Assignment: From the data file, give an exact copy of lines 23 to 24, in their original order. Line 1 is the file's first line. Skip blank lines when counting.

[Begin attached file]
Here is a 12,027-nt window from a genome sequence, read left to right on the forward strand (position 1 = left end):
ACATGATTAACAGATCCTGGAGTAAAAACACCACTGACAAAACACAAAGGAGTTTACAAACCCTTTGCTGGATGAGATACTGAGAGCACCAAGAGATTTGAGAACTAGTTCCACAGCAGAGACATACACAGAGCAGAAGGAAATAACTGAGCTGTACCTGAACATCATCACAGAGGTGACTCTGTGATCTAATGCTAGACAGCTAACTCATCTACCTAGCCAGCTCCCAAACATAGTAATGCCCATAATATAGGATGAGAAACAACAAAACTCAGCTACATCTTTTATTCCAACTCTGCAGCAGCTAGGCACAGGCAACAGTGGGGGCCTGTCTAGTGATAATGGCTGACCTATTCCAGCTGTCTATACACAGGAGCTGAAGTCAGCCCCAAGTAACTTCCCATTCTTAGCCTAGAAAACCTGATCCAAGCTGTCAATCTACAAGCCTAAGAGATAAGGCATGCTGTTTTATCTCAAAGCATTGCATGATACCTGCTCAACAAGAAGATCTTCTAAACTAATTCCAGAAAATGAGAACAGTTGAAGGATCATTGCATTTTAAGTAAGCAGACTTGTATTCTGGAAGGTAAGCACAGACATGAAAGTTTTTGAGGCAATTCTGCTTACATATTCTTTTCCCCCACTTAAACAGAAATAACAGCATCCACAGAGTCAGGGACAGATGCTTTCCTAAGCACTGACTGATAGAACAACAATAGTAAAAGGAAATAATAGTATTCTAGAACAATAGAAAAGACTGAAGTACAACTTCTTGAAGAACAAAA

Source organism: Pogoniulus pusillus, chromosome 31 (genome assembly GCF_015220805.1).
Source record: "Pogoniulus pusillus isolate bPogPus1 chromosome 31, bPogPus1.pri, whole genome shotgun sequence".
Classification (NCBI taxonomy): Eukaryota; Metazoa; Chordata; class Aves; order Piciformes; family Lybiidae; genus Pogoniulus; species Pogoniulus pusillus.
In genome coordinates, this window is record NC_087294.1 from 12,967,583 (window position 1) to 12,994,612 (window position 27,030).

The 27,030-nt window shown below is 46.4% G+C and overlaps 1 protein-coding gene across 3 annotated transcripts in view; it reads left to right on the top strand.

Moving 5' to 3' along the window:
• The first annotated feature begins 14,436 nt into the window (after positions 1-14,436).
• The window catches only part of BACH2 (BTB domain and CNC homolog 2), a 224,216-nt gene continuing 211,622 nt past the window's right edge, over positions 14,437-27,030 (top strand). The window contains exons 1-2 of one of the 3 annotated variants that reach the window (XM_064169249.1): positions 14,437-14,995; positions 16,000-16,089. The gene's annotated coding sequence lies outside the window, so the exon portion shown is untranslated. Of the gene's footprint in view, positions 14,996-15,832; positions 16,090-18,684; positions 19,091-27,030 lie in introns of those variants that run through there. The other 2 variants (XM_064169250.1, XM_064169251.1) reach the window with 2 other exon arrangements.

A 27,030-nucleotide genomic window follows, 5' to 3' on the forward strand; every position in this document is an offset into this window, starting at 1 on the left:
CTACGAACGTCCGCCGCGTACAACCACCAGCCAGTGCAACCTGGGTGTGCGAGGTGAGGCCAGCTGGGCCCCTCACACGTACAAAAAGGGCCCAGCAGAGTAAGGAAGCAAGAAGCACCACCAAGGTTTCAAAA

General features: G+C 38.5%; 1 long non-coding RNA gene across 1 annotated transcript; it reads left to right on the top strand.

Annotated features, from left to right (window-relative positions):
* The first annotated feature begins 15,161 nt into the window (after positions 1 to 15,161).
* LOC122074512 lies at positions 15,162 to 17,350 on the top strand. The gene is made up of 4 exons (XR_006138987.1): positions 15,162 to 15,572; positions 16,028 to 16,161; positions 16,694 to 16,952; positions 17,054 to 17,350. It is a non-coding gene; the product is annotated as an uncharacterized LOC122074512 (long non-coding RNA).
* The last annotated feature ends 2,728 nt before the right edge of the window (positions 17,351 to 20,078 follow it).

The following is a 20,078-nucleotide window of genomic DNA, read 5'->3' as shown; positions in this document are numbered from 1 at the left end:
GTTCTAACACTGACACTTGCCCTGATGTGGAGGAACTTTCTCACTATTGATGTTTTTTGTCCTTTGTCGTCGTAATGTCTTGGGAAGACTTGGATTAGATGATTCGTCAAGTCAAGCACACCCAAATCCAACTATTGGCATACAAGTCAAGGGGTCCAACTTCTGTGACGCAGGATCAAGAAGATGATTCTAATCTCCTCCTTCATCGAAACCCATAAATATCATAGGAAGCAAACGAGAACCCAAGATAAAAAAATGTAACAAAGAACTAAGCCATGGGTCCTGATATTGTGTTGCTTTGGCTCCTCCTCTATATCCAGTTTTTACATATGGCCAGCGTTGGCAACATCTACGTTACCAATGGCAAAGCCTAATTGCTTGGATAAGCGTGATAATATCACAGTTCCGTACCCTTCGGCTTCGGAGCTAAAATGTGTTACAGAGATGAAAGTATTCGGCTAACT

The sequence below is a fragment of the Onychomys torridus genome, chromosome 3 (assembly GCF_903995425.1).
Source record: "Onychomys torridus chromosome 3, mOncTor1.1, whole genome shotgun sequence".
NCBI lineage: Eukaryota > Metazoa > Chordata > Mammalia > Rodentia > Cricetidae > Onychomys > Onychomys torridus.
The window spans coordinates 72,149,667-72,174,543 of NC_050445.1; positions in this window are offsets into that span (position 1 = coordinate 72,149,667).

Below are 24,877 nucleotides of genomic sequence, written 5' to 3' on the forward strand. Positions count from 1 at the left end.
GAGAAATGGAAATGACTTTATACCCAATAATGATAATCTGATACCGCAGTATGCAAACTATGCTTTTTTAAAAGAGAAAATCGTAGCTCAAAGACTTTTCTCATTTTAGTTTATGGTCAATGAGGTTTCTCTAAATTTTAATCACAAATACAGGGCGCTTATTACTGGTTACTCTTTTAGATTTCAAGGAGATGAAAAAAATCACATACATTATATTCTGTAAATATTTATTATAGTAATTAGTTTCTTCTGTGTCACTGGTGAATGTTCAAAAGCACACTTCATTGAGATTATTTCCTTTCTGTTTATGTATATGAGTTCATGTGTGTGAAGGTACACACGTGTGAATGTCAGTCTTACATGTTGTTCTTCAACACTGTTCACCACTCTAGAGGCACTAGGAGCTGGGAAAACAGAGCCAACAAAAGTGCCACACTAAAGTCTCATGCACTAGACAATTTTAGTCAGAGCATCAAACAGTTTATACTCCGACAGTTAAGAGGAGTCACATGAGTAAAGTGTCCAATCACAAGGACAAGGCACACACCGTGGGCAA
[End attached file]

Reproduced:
The window spans coordinates 72,149,667-72,174,543 of NC_050445.1; positions in this window are offsets into that span (position 1 = coordinate 72,149,667).

Below are 24,877 nucleotides of genomic sequence, written 5' to 3' on the forward strand. Positions count from 1 at the left end.